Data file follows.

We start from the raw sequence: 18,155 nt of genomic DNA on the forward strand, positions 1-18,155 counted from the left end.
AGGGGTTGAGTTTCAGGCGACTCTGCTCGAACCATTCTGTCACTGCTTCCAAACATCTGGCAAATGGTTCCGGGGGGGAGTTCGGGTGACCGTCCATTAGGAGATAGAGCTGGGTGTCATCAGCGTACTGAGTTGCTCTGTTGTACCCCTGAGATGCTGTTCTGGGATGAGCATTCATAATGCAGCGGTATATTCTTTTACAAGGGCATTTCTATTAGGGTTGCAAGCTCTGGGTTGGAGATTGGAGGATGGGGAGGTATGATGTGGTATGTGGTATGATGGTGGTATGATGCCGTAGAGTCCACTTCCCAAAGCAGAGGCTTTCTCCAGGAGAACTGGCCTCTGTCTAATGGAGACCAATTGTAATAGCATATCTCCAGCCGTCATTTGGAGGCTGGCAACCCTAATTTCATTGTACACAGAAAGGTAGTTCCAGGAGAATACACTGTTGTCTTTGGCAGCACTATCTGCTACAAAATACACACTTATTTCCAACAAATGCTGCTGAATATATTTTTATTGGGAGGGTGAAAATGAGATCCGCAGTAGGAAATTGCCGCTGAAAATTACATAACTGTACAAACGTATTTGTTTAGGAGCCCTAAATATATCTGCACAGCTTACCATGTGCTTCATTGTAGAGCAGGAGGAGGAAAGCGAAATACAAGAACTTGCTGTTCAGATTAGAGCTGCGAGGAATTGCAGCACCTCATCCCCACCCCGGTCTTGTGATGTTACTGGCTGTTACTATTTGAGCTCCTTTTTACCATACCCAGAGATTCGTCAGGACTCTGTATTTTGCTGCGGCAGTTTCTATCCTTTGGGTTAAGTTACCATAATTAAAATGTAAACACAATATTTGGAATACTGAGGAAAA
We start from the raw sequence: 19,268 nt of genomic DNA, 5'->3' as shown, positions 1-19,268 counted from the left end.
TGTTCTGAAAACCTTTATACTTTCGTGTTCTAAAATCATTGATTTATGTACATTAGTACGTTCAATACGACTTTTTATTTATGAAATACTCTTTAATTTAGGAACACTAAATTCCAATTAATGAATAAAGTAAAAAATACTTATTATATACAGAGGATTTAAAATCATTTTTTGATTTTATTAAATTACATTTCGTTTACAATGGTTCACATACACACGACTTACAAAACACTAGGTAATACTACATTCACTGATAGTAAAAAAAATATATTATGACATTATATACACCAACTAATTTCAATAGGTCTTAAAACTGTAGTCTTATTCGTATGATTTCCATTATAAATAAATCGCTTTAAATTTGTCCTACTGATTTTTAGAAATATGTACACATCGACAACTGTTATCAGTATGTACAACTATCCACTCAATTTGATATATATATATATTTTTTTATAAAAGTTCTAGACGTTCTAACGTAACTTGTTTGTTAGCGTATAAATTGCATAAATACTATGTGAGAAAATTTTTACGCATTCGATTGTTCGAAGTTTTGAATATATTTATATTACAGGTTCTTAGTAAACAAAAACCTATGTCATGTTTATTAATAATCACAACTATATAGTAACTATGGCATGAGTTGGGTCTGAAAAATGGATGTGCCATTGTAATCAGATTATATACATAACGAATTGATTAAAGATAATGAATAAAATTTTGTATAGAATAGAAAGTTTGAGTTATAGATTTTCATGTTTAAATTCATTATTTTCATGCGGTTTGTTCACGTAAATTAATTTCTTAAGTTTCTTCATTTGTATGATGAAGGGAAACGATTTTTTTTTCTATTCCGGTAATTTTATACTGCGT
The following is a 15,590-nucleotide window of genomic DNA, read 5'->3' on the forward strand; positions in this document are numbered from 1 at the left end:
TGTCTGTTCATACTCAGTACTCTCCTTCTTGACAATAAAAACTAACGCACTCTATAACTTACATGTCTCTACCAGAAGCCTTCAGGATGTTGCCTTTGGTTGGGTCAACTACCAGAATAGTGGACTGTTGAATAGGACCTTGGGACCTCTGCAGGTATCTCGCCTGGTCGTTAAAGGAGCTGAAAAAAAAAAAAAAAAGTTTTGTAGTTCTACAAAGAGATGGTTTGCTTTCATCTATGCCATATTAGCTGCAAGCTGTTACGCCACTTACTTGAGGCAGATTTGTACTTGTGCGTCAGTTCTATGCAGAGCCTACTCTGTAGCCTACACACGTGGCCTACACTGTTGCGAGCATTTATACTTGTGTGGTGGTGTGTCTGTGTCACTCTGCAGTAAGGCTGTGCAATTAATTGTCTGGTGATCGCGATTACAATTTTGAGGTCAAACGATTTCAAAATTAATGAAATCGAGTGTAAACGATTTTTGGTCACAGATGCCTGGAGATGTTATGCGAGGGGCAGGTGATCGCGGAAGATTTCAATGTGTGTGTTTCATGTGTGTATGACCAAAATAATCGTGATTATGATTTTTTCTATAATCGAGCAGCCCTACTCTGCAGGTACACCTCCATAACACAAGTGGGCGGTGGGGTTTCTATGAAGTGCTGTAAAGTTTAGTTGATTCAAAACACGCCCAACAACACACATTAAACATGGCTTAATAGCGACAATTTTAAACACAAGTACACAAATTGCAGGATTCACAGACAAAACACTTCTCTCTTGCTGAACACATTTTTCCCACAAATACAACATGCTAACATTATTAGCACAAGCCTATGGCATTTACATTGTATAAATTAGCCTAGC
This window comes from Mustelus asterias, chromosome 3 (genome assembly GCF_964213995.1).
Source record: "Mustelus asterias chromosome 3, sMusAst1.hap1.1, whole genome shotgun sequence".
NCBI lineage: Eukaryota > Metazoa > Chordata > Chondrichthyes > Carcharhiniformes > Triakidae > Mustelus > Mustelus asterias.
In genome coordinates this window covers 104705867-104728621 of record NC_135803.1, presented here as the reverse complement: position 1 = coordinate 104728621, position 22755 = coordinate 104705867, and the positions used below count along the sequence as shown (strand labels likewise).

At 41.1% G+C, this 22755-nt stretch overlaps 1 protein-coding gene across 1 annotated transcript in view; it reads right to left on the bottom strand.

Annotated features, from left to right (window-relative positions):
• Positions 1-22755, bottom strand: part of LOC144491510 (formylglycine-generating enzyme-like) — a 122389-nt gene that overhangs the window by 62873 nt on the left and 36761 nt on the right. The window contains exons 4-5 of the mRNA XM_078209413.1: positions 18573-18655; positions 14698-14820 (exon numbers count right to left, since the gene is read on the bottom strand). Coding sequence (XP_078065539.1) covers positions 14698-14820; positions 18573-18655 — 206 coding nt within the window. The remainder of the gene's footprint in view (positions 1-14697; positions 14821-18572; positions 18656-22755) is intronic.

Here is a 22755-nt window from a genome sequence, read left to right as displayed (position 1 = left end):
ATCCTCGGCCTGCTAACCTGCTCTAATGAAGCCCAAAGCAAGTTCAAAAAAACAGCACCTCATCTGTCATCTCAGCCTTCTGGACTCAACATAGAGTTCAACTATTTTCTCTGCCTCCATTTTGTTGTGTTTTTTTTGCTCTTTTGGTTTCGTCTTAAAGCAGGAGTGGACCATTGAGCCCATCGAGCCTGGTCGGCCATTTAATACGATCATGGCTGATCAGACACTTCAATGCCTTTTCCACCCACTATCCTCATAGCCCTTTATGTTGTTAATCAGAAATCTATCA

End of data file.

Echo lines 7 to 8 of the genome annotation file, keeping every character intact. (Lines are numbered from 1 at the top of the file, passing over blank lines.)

This window comes from Mustelus asterias, chromosome 3 (genome assembly GCF_964213995.1).
Source record: "Mustelus asterias chromosome 3, sMusAst1.hap1.1, whole genome shotgun sequence".